Continuous assessment – just another middle-class privilege
By Laurence Copeland. The opinions expressed are his own.
It will be a long road back to respectable standards in our schools, but for making a start, Michael Gove deserves our respect and gratitude. It takes a lot of bravery to confront Britain’s education establishment.
However, there is one critical issue which I never hear mentioned in any of the fractious debates on education. It hides behind a number of aliases: continuous assessment, assignments, projects, and no doubt many others. Whatever form it takes, the common factor is the incorporation into public qualifications of grades based on work completed outside exam conditions – at home, in the library, in the shopping mall, anywhere except under the eye of an objective invigilator.
This sort of assessment has been the main instrument for reducing standards in education for decades, in the process having a corrosive effect on ethics in teaching, spreading hypocrisy through the sector and breeding a cynical disregard for qualifications among teachers and students alike.
When continuous assessment was first introduced, the standard argument was that some students (or schoolchildren, as they were called in those days) were unfairly disadvantaged by the exam process itself – the stress, the unfamiliar surroundings, random factors like a cold on the day of the exam or distractions during the examination itself. Whatever the specific cause, exams were felt to be testing self-confidence or coolness under pressure, rather than pure academic achievement, which is what they were supposed to be measuring.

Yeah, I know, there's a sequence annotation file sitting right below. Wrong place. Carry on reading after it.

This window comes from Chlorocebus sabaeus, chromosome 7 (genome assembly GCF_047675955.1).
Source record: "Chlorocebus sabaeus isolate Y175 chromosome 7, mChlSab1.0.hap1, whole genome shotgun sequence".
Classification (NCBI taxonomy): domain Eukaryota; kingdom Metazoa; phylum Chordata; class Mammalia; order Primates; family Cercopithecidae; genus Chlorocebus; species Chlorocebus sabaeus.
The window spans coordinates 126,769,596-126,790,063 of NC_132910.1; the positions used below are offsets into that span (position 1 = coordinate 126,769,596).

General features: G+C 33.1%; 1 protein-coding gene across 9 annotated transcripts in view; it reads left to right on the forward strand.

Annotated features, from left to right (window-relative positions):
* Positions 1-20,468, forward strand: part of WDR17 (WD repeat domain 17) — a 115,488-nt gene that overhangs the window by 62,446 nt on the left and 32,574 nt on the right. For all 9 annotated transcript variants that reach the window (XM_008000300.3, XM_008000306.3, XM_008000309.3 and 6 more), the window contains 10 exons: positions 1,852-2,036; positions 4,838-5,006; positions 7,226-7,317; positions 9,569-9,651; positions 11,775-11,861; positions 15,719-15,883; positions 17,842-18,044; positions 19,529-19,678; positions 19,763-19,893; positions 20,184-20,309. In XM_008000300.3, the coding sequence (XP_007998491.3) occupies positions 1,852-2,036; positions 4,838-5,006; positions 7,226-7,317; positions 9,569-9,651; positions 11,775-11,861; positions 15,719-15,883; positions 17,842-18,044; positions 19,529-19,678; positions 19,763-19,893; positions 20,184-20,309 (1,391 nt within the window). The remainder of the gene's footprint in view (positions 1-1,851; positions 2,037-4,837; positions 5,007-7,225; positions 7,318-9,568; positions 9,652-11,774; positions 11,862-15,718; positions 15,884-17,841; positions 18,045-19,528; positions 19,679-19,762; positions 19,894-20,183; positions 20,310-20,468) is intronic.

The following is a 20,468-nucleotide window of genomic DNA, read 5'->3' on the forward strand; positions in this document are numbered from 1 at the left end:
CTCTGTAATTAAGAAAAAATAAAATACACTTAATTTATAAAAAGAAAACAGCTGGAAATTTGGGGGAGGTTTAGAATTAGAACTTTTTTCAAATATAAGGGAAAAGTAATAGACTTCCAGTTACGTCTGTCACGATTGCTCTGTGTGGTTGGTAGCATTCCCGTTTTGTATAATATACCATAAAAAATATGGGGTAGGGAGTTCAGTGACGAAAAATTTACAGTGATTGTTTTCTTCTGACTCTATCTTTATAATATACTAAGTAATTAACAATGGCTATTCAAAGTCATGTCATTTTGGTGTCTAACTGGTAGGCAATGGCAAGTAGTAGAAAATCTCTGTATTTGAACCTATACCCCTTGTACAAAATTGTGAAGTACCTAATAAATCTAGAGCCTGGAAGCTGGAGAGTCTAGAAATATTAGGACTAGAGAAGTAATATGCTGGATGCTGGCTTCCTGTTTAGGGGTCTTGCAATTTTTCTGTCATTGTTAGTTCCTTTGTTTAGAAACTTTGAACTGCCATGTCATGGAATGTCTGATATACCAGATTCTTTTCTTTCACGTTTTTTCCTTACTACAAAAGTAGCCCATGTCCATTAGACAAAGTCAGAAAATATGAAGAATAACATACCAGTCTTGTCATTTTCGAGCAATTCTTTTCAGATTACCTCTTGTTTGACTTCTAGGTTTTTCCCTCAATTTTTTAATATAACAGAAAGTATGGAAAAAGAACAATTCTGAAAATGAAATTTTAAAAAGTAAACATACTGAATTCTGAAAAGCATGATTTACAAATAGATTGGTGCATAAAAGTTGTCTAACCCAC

Behind all this, the spoken or unspoken claim was that examinations somehow put poorer kids at a disadvantage relative to those from middle-class homes. The reality, of course, was the absolute opposite – the replacement of a system that was occasionally unfair with one that was systematically biased and that gave middle class kids even bigger advantages than they had under the exam system. Instead of a single afternoon of sweaty palms and furrowed brows, the GCSE grade – and nowadays A-level and university degrees – depend on the folder of homework submitted for assessment at the end of the year or dribbled in to the teacher piecemeal every few weeks. And like sausages, it is advisable not to look too closely at how assignments are produced.
From facts filched from Encyclopedia Britannica? Great, that’s teaching kids how to do research. Today, more likely from Wikipedia. Just google it, no prob.
Of course, the work mustn’t be copied. (Why on earth not? Surely, there is a limit to how much benefit can be derived simply from learning to repeat what someone else says in your own words?)